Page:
Grammar_Unit_1_word_choice - point for yourself may save...

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Grammar Unit 1: Choosing the words that best express your ideas (Adapted from http://www.unc.edu/depts/wcweb/handouts/style.html ) Wordiness The Problem: This term is used to cover a couple of style problems that involve using more words than you absolutely need to say something. Your wordiness may derive from a potential problem unrelated to your writing style: uncertainty about your topic, lack of a developed argument, or lack of evidence. If you're not sure what you want or have to say, you may have trouble saying it. As you struggle to find what you mean or play with a vague idea or concept, you may write garbled or rambling sentences. The Solution: It's okay to let yourself think on the page and write to discover precisely what you mean. Taking thirty minutes (or more) to let yourself write and clarify your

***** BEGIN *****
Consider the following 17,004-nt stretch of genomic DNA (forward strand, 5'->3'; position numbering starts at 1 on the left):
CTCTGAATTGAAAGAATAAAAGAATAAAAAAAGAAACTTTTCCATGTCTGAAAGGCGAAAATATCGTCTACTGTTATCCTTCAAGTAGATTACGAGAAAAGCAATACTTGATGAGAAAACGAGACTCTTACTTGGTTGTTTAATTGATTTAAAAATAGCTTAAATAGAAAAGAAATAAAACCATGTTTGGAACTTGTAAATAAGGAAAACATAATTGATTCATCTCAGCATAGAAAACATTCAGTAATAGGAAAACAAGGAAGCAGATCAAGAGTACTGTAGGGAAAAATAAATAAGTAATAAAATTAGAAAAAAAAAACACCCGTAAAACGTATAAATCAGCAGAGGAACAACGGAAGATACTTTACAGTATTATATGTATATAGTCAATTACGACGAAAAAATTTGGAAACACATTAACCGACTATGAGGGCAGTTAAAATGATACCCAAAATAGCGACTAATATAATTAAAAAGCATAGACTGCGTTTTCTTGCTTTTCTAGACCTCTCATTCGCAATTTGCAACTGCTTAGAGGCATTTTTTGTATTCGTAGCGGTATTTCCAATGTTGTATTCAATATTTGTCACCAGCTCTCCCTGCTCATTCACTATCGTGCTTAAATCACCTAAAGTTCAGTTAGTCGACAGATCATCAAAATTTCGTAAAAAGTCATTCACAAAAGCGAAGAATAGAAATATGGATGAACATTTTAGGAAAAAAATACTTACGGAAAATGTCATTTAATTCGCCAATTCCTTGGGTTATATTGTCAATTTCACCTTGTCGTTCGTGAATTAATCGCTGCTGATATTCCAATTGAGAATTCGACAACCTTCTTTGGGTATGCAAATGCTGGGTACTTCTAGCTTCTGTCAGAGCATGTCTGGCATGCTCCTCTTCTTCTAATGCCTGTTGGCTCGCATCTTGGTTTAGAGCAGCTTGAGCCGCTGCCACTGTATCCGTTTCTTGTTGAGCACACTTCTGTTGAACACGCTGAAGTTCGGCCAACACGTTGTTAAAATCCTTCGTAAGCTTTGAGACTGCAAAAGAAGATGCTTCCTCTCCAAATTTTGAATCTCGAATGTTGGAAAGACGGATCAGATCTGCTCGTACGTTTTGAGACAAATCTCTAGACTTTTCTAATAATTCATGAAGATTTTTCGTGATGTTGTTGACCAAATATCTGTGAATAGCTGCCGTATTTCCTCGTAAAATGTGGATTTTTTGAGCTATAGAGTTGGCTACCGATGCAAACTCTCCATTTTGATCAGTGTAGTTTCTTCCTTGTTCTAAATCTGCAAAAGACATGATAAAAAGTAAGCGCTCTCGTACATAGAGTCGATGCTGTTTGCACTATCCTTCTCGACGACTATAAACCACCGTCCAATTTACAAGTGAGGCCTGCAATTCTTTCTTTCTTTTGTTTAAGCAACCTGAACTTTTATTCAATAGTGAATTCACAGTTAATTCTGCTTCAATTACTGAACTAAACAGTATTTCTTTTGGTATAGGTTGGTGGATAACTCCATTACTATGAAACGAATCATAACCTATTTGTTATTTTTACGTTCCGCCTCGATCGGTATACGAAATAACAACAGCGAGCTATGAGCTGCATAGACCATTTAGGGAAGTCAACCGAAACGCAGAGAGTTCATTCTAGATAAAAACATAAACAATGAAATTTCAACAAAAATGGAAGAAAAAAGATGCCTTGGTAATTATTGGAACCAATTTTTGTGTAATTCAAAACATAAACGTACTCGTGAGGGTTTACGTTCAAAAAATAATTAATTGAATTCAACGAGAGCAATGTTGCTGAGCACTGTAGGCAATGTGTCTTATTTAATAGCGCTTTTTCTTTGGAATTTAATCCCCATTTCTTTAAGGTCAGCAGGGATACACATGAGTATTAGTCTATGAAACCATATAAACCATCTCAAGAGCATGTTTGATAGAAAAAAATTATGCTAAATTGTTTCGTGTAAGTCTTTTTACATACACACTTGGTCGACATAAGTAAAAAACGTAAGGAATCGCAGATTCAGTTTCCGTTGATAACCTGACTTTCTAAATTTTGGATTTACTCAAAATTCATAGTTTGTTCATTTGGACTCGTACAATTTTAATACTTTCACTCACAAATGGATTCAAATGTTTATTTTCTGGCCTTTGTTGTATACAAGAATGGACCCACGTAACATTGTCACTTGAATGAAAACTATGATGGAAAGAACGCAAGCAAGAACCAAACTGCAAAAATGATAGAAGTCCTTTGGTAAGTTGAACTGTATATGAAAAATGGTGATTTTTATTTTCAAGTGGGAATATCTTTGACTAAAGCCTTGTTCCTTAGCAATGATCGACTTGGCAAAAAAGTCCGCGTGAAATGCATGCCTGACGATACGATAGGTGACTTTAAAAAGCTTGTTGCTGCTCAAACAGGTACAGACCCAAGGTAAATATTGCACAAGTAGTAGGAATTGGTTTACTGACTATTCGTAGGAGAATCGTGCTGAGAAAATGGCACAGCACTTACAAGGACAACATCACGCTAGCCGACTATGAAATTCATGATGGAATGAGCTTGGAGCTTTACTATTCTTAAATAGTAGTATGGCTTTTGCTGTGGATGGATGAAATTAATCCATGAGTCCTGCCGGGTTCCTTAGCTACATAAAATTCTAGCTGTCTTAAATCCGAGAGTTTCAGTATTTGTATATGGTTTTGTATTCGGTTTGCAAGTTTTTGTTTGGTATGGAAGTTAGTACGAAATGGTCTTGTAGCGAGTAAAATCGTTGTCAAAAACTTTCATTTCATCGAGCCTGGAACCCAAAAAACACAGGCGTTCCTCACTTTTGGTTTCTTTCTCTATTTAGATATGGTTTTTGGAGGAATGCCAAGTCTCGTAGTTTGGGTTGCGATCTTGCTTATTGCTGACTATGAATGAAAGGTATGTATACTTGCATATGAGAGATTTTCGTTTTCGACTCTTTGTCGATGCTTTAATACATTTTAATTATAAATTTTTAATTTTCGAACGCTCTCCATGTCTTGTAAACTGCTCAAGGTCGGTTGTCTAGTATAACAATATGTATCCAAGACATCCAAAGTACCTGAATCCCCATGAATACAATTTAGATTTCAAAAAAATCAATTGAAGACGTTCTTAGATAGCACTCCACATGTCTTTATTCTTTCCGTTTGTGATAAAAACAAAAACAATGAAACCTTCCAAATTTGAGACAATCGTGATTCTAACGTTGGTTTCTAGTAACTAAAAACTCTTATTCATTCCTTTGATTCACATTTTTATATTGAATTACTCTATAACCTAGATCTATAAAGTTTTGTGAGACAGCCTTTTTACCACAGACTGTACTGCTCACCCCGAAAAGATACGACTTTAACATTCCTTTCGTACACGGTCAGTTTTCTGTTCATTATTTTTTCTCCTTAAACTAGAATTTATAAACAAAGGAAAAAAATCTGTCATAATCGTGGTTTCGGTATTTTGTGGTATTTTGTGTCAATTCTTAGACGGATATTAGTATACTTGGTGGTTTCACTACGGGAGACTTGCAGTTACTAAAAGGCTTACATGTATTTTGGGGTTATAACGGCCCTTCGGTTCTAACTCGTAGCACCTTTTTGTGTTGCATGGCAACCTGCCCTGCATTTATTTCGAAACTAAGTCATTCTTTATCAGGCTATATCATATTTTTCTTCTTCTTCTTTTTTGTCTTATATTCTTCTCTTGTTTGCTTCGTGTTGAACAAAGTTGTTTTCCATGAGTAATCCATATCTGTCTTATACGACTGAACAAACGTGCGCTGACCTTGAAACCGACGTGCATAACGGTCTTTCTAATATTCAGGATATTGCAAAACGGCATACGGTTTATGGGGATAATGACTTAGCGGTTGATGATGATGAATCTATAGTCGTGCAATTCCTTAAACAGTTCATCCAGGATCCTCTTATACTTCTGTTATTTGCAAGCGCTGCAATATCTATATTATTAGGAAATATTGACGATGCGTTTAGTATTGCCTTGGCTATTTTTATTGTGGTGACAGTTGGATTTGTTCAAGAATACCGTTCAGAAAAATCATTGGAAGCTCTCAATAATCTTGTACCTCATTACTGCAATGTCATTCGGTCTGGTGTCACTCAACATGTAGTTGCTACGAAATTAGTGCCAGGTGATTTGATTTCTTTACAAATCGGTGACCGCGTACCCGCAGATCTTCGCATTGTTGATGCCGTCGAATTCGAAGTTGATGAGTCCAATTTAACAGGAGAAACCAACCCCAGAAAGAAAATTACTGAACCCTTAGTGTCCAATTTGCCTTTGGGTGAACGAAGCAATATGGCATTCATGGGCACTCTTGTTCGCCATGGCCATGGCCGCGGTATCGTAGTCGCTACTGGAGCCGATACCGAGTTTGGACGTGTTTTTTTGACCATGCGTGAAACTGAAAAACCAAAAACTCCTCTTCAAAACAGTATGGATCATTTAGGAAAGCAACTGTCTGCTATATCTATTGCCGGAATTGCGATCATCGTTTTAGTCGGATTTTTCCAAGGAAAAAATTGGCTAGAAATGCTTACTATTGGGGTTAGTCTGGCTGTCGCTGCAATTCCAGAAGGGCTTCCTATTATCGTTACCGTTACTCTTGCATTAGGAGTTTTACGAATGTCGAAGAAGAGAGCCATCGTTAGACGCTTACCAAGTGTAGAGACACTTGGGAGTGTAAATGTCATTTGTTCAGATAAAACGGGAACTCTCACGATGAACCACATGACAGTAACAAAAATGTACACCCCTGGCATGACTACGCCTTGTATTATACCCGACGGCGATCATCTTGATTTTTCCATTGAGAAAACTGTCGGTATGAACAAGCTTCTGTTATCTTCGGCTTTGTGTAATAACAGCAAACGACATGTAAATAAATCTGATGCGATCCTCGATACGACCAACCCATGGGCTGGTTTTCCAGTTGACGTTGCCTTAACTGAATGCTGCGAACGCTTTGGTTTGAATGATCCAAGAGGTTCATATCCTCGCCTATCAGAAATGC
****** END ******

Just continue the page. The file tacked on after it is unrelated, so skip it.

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Unformatted text preview: point for yourself may save you lots of time later. Write to yourself until you can quickly explain to a friend what you are writing about, why you believe it, and what evidence supports your position. Then, sit down to write your paper with your reader in mind. Some examples of areas where you may find wordiness: Qualifiers (very, often, hopefully, practically, basically, really, mostly) Democracy is really good for practically everyone, mostly. Correct: Eliminate these qualifiers and you will have a stronger, more direct point. Two words that mean the same thing All our hopes and dreams were fulfilled when Adrian became first and foremost in the public eye after saving the entire planet. Correct: Choose the most precise term and delete the extra one....
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This note was uploaded on 12/25/2009 for the course ENGL 1105 taught by Professor Bailey during the Spring '08 term at Cornell University (Engineering School).

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